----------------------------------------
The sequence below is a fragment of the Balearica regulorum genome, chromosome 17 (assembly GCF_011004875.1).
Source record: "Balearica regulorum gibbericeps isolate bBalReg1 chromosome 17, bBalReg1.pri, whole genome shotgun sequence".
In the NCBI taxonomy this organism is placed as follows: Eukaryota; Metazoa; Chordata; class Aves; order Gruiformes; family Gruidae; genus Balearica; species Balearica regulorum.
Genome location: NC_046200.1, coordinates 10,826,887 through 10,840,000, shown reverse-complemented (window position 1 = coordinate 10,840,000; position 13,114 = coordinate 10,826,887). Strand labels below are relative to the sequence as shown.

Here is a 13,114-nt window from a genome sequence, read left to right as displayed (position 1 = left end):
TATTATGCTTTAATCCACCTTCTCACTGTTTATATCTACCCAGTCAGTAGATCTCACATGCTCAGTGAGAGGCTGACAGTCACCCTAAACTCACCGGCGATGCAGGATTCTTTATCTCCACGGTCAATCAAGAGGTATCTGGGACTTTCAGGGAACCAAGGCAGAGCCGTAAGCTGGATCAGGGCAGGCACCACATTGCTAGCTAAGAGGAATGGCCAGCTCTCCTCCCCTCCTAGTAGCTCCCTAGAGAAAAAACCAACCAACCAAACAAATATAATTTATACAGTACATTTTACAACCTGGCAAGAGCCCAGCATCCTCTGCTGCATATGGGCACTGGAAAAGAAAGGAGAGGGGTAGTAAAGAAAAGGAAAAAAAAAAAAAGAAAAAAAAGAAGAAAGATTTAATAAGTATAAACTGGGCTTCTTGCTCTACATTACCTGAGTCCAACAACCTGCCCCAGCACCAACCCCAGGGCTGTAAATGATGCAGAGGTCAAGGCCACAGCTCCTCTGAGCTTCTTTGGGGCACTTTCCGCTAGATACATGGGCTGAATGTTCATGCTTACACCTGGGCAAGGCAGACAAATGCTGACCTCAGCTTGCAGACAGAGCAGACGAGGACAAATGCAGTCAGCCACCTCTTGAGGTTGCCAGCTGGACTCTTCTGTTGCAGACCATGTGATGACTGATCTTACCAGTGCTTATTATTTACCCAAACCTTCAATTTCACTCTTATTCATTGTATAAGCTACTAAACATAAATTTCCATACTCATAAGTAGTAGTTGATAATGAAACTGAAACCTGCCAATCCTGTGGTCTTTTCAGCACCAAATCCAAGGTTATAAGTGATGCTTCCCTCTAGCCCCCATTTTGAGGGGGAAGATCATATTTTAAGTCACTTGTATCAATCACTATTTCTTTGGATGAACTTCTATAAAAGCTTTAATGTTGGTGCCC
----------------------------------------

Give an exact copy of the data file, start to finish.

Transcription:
The sequence below is a fragment of the Balearica regulorum genome, chromosome 17 (assembly GCF_011004875.1).
Source record: "Balearica regulorum gibbericeps isolate bBalReg1 chromosome 17, bBalReg1.pri, whole genome shotgun sequence".
In the NCBI taxonomy this organism is placed as follows: Eukaryota; Metazoa; Chordata; class Aves; order Gruiformes; family Gruidae; genus Balearica; species Balearica regulorum.
Genome location: NC_046200.1, coordinates 10,826,887 through 10,840,000, shown reverse-complemented (window position 1 = coordinate 10,840,000; position 13,114 = coordinate 10,826,887). Strand labels below are relative to the sequence as shown.

Here is a 13,114-nt window from a genome sequence, read left to right as displayed (position 1 = left end):
TATTATGCTTTAATCCACCTTCTCACTGTTTATATCTACCCAGTCAGTAGATCTCACATGCTCAGTGAGAGGCTGACAGTCACCCTAAACTCACCGGCGATGCAGGATTCTTTATCTCCACGGTCAATCAAGAGGTATCTGGGACTTTCAGGGAACCAAGGCAGAGCCGTAAGCTGGATCAGGGCAGGCACCACATTGCTAGCTAAGAGGAATGGCCAGCTCTCCTCCCCTCCTAGTAGCTCCCTAGAGAAAAAACCAACCAACCAAACAAATATAATTTATACAGTACATTTTACAACCTGGCAAGAGCCCAGCATCCTCTGCTGCATATGGGCACTGGAAAAGAAAGGAGAGGGGTAGTAAAGAAAAGGAAAAAAAAAAAAAGAAAAAAAAGAAGAAAGATTTAATAAGTATAAACTGGGCTTCTTGCTCTACATTACCTGAGTCCAACAACCTGCCCCAGCACCAACCCCAGGGCTGTAAATGATGCAGAGGTCAAGGCCACAGCTCCTCTGAGCTTCTTTGGGGCACTTTCCGCTAGATACATGGGCTGAATGTTCATGCTTACACCTGGGCAAGGCAGACAAATGCTGACCTCAGCTTGCAGACAGAGCAGACGAGGACAAATGCAGTCAGCCACCTCTTGAGGTTGCCAGCTGGACTCTTCTGTTGCAGACCATGTGATGACTGATCTTACCAGTGCTTATTATTTACCCAAACCTTCAATTTCACTCTTATTCATTGTATAAGCTACTAAACATAAATTTCCATACTCATAAGTAGTAGTTGATAATGAAACTGAAACCTGCCAATCCTGTGGTCTTTTCAGCACCAAATCCAAGGTTATAAGTGATGCTTCCCTCTAGCCCCCATTTTGAGGGGGAAGATCATATTTTAAGTCACTTGTATCAATCACTATTTCTTTGGATGAACTTCTATAAAAGCTTTAATGTTGGTGCCC